Like King of Fighters ’98, SNK and Eolith seem to have deemed it appropriate to give a grand finish to the NESTS Chronicles.  Just like ’98, the game brings back many characters from previous games to allow for matchups other games can't offer.  Mixed in with the usual regulars, many of the ’98 teams return again, like Iori’s '96 team, the '97 mercenary team and the New Faces team.  From the NESTS chronicles are K’’s team (minus Lin) and the NESTS team (minus Foxy).

2002 went back to teams of 3, and as a result, a lot of characters got the axe.  Heidern, King, Saisyu, Shingo, and more are all absent from 2002.  In fact, only three teams have characters that debuted in the NESTS chronicles, omitting Bao, Jhun Hoon, and even Li Xianfei.  You can imagine some people weren’t thoroughly satisfied by this offering.

2002 does introduce a new character though, unlike '98, though this new character isn't exactly new.  Near the end of the game, you have a chance of fighting one of four mid-bosses, one of which is a fighter simply named “Kusanagi” (not to be confused with Kyo).

Kusanagi is essentially Kyo’s hot-blooded evil twin.  Most fans speculated he was simply another Kyo clone, but SNK established where he came from in 2003.  We’ll get to that in the next article.

When I said 2002 is like ’98, I also meant that in terms of its gameplay.  2002 doesn’t have strikers, nor does it have ‘98’s control selection.  Really, it plays like a standard King of Fighters game, like ’97, but with only the option of the advanced control format.  Not that that’s a bad thing.

Same old rivalries.
The presentation in 2002 is far better than in 2001, thankfully.  Stages are colorful and change between rounds.  There are a lot of fun cameos of Fatal Fury and King of Fighters characters to spot, including ones omitted from the roster.

It’s almost as if the old SNK never left us.  Thank goodness they got rid of 2001's electro synth.  Now the tunes are peppy and great to fight with, if not only a little weaker than the likes of KOF '99.  They have a rhythm you can tap your foot to and are never overly-repetitive.

Saying it’s like the old SNK never left us is a good way to describe much of KOF 2002.  New sprites and a few altered movesets aside, King of Fighters 2002 didn’t bring a whole lot of anything new, but still kept what we liked about the pre-2001 games.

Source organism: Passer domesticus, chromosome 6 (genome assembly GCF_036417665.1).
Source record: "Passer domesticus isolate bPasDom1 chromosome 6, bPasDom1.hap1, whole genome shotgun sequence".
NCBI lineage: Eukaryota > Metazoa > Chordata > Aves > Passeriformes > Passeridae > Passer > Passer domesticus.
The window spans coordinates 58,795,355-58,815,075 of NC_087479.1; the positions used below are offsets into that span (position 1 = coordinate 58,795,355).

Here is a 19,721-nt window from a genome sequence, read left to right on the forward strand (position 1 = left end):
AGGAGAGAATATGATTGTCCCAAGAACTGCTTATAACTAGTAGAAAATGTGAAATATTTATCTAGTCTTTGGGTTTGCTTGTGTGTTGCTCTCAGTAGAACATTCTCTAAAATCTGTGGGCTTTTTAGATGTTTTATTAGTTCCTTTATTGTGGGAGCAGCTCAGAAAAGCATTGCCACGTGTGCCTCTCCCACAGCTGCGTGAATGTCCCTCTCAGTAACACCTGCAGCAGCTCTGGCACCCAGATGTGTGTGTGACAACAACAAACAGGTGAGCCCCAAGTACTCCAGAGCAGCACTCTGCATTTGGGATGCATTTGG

Even the finale is more or less a rehash.  See who the game’s final boss is here.

All of it adds up to 2002 being enjoyable, but skippable.  Personally I think KOF 98 is better.

The remake, on the other hand…

Like ‘98’s remake, King of Fighters 2002: Unlimited Match includes everything missing from the original and more.  Goenitz, Geese, Kasumi and all the characters from the NESTS saga are present in it, with the exception of K9999, who was replaced with a new character named Nameless (paradoxically).  Unlimited Match includes all the bosses from the NESTS chronicles as well, and they’re all fully playable once you unlock them.
You read that right.  You can play as Igniz!  With the typing of those words, your perception of game balance breaks in half with a sickening *crack!*.  The bosses take the place of the original's final boss (who is instead a bonus boss if you do well enough).  Which one you fight depends on how you’ve finished off a certain number of opponents, but I won’t go into any more detail on that.

Look at all dem characters!

With new 3D stages, Unlimited Match excels at its visual presentation along with its powerful character count.

Unlimited Match also tries to improve upon the original game’s soundtrack by completely replacing it with one much less limited by the Neo Geo system the original was on.  Though they’re objectively better than the original tracks, they don’t satisfy me, particularly the remixed tracks of songs from previous games.  The remixes all lack the melodic punch other games had and instead seem to try and lay it on a little too thick.
The biggest disappointment is the omission of all the excellent boss tracks from the NESTS Chronicles.  The closest thing players get to them is an inferior heavy-metal arrangement of Krizalid’s theme.  I know people who like Unlimited Match's version, but... I don't.

But I digress.  King of Fighters 2002: Unlimited Match is an excellent game superior to the original in just about every way.  Not only that, but, like some sort of godsend, it’s readily available on the Xbox Live Arcade.  I highly recommend it.  However, the remake on the XBLA does not include the original, and the original is ridiculously rare.  Not that you need to bother playing it, but... Winkawaks.

Bye bye NESTS Chronicles, hello Tales of Ash.  Bye bye Eolith and hello SNK Playmore.

KOF Finales: 2002

In another comparison to '98, 2002's boss is...

Oh fuck this!